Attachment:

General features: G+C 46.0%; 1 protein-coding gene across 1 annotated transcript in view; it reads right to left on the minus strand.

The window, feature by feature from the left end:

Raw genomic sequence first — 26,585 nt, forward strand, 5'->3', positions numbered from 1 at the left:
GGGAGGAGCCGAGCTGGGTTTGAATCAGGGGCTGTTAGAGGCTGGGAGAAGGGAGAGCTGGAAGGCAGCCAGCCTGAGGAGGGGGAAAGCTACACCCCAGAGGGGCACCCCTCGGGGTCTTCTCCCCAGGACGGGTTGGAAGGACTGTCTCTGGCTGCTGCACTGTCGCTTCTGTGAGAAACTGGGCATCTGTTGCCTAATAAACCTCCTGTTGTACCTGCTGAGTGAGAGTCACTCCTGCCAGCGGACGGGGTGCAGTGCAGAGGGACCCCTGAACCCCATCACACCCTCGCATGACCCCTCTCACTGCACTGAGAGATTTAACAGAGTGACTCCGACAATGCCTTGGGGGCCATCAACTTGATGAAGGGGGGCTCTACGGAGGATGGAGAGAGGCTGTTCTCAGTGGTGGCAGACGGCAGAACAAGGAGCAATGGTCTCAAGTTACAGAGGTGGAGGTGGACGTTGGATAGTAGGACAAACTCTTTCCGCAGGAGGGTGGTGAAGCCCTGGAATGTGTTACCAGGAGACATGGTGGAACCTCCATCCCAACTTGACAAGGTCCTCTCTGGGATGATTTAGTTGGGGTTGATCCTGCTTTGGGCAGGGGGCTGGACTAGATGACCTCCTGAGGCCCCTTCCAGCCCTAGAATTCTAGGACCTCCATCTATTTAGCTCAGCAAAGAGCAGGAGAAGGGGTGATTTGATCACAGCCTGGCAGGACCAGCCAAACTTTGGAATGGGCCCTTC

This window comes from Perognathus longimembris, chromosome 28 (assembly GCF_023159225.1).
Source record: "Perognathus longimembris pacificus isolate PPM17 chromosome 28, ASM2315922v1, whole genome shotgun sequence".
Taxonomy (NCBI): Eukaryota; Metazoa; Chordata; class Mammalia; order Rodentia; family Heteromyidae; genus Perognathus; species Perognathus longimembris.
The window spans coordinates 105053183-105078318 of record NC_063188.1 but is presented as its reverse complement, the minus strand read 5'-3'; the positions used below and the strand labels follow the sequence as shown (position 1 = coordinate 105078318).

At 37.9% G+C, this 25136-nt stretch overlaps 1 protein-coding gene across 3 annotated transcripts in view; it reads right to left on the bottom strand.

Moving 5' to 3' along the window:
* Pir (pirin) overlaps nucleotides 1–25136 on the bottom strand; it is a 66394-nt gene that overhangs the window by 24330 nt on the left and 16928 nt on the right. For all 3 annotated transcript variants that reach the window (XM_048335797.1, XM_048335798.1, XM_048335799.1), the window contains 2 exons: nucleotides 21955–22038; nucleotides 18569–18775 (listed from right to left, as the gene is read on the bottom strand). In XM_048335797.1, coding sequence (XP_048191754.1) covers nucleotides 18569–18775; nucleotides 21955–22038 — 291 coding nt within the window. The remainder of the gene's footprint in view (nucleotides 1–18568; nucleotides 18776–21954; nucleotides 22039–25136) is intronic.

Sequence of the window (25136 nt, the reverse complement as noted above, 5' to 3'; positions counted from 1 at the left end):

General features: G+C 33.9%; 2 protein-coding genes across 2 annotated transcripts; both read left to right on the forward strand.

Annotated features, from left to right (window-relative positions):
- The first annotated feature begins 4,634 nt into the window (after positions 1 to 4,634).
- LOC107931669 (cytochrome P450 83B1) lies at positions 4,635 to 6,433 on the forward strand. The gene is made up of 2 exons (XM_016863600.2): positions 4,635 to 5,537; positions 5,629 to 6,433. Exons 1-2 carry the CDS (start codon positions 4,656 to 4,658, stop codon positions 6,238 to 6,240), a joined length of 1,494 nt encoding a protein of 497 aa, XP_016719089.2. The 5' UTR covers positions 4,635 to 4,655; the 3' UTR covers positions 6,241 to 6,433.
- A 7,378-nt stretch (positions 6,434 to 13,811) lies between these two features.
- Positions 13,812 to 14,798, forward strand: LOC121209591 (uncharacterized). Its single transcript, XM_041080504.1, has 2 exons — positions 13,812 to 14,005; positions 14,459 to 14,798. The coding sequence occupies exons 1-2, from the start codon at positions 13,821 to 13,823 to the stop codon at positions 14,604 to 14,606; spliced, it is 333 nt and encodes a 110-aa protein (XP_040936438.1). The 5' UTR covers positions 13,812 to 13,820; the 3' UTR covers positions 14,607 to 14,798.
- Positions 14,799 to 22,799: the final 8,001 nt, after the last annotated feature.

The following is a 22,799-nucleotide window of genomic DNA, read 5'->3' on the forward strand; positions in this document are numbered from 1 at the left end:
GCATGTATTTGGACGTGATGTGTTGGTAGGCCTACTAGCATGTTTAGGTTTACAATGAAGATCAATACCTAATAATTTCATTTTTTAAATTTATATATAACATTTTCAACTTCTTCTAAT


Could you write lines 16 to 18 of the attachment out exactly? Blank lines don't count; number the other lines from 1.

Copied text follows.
- LOC107931669 (cytochrome P450 83B1) lies at positions 4,635 to 6,433 on the forward strand. The gene is made up of 2 exons (XM_016863600.2): positions 4,635 to 5,537; positions 5,629 to 6,433. Exons 1-2 carry the CDS (start codon positions 4,656 to 4,658, stop codon positions 6,238 to 6,240), a joined length of 1,494 nt encoding a protein of 497 aa, XP_016719089.2. The 5' UTR covers positions 4,635 to 4,655; the 3' UTR covers positions 6,241 to 6,433.
- A 7,378-nt stretch (positions 6,434 to 13,811) lies between these two features.
- Positions 13,812 to 14,798, forward strand: LOC121209591 (uncharacterized). Its single transcript, XM_041080504.1, has 2 exons — positions 13,812 to 14,005; positions 14,459 to 14,798. The coding sequence occupies exons 1-2, from the start codon at positions 13,821 to 13,823 to the stop codon at positions 14,604 to 14,606; spliced, it is 333 nt and encodes a 110-aa protein (XP_040936438.1). The 5' UTR covers positions 13,812 to 13,820; the 3' UTR covers positions 14,607 to 14,798.